The biggest civil rights issue of the 21st century in the United States is the denial of marriage rights to same-sex couples. At present there are only six states, most recently New York, that have passed laws that recognize same-sex couples’ rights to marriage. The passing of such laws in these states are major accomplishments for supporters of same-sex marriage; however, there also many states that have passed laws banning same-sex marriage. With the passing of Prop 8 in 2008, “California [became] the 29th state to pass an amendment to the state constitution by a vote of the citizens to define marriage as between ‘one man and one woman’” (Fingerhut, Kiggle, and Rotosky). The laws that ban same-sex marriage create inequalities between straight and gay citizens because they unfairly deny same-sex couples the legal and social rights marriage guarantees for heterosexual couples. In order to guarantee equal rights under the law, the government should make marriage open to all citizens of the United States by creating federal legislation that will legalize same-sex marriage.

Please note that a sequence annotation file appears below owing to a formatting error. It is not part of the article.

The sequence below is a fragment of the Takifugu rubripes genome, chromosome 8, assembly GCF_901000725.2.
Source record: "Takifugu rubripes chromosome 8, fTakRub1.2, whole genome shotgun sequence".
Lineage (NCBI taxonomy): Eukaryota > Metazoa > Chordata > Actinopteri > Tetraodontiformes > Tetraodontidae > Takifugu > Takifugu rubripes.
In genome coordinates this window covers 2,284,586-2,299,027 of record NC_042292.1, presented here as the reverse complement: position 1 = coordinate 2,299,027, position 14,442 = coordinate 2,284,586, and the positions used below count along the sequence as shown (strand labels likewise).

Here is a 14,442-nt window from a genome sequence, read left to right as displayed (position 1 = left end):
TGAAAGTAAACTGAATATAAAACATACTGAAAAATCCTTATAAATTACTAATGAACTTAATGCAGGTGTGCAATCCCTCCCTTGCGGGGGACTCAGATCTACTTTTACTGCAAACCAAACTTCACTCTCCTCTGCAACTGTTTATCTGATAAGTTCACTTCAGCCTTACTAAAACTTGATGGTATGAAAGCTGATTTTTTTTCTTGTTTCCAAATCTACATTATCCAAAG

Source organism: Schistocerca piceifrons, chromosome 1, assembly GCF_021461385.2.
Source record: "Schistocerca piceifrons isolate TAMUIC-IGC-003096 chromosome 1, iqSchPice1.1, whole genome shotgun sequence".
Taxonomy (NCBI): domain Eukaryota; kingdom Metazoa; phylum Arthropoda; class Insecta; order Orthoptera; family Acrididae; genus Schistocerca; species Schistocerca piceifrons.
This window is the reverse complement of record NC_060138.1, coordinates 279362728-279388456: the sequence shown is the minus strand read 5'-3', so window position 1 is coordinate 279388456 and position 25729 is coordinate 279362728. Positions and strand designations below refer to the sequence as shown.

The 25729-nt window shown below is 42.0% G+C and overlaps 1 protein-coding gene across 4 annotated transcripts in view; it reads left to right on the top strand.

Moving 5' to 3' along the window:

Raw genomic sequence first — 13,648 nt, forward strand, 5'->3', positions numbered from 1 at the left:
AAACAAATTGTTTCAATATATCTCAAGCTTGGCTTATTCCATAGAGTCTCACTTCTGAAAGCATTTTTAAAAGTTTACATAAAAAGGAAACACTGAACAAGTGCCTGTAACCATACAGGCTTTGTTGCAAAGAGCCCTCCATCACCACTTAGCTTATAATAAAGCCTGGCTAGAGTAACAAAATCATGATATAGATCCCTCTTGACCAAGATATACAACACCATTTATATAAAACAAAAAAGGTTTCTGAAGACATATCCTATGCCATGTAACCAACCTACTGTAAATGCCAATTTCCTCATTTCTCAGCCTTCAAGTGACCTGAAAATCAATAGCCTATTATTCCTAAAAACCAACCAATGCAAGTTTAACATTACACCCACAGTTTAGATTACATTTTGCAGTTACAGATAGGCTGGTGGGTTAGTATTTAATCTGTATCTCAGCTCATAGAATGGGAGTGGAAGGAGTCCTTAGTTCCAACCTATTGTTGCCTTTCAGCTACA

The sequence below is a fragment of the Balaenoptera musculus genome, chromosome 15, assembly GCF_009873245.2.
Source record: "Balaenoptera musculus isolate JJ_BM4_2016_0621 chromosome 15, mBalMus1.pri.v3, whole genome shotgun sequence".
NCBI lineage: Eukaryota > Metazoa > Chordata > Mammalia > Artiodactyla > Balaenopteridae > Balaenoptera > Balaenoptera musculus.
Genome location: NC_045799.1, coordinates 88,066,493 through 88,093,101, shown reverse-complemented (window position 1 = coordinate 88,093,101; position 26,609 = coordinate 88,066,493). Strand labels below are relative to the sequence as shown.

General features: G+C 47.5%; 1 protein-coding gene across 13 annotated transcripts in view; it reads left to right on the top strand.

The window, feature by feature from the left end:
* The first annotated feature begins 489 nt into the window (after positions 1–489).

It is unconstitutional to deny same-sex couples the right to marry. In the 1967 Supreme Court case Loving v. Virginia, in which an interracial couple fought to overturn Virginia’s ban on interracial marriage, Chief Justice Earl Warren wrote in the court’s final opinion that “the freedom to marry has long been recognized as one of the vital personal rights essential to the orderly pursuit of happiness by free men” (Warren). The Loving v. Virginia case establishes that marriage is an institution protected by the Constitution because it relates to a citizen’s “pursuit of happiness.” This case also draws on the Equal Protection Clause of the 14th Amendment, which states that “no state shall make or enforce any law which shall abridge the privileges or immunities of citizens of the United States.” The 14th Amendment relates to the issue of same-sex marriage because it provides evidence in United States law that shows that state legislators should not be able to pass laws on the institution of marriage, like Prop 8, if those laws infringe upon a citizen’s “freedom to marry.” On the basis of what is set down in the Constitution and Loving v. Virginia, it is unconstitutional to deny same-sex couples in the United States the fundamental freedom of marriage.